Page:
Residents will have the opportunity to vote for a new form of city government this summer - a form that would add two additional seats to the City Council.
After nearly three hours of intense discussions, council members decided Wednesday to hold a city election Aug. 1 to ask voters if they want to adopt a mayor-council form of government with seven council members - four elected from districts and three elected at-large.The form would be similar to that in Sandy.
"This form is not different than the form of government we're used to in the federal government of the United States," said South Salt Lake Mayor Jim Davis. "It would bring our city government in line with the national government and the state government."
The city currently operates under a council-manager form of government, which gives no clear separation of power, Davis said. But the mayor of nearly 12 years said that because of restructuring of the City Council, the city has been operating more like a mayor-council form since 1966.
The new form would "more accurately reflect the way we actually are working," he said.
"I think it's a change that should have been made long ago . . . especially with the growth and change in South Salt Lake," said Jay Fawson, a state representative who lives in the city. Fawson was one of a room full of residents who mostly supported the new form.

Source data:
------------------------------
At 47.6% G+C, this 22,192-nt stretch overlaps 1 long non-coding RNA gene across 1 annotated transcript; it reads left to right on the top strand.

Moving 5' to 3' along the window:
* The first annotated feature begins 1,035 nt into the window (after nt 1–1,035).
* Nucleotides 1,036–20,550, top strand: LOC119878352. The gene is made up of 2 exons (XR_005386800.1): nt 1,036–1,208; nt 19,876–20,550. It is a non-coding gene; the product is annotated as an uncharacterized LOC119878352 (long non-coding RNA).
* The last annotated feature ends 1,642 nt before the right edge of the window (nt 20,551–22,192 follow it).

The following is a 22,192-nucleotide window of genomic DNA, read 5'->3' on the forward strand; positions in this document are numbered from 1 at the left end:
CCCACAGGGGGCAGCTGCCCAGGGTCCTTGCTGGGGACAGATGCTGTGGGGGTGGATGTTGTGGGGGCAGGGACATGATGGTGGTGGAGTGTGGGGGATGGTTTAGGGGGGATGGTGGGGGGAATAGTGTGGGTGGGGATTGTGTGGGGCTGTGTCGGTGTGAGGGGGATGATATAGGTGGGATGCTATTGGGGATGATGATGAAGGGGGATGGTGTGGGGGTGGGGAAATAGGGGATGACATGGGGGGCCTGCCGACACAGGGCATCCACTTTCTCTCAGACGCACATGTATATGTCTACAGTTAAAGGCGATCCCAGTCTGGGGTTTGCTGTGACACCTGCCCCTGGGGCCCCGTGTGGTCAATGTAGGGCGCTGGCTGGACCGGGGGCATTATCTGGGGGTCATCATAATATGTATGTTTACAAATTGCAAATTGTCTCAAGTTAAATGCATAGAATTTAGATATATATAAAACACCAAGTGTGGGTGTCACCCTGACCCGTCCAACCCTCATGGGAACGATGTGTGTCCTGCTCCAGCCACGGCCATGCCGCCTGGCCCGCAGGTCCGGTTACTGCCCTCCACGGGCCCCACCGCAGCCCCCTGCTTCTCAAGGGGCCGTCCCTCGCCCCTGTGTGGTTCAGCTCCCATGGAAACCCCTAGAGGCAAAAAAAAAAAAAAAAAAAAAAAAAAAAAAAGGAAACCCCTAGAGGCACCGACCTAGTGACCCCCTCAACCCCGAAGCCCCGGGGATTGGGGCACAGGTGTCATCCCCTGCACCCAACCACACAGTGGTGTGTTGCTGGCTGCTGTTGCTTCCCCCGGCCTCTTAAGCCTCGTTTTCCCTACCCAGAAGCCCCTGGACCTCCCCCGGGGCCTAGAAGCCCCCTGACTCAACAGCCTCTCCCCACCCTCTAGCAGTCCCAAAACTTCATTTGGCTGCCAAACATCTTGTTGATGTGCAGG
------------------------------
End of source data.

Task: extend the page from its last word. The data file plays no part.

"I believe it will give more people the opportunity to participate in our government and I believe that's important," said David N. Pearce, a resident who participated in a petition drive that garnered 575 signatures in support of the new government form.
But Councilman Melvin E. Olsen, calling this the "most significant vote that citizens will make in the next 10 years," questioned the voters' understanding about which of the many proposed forms would be the best. He called for a February 1990 vote, giving consultants time to present the possible alternatives and consequences to the voters.
"We've not gotten near into the depth tonight that we should concerning this issue," he said. But residents and council members voiced strong disagreement with Olsen.
"Let's let the people of South Salt Lake decide. In reality, they're the best consultants. They're not stupid. They're not ignorant," Davis said to cheers from the audience. "We don't need to delay this for two years to have more study."
Many residents at the meeting said they believe the proposed form provides the best of both worlds because it produces council members elected from each of four districts (divided by population) and provides for three at-large members that would be elected by the entire city.
"It will force representatives to be accountable to you and to your neighborhood as a whole," said resident John Goldhart.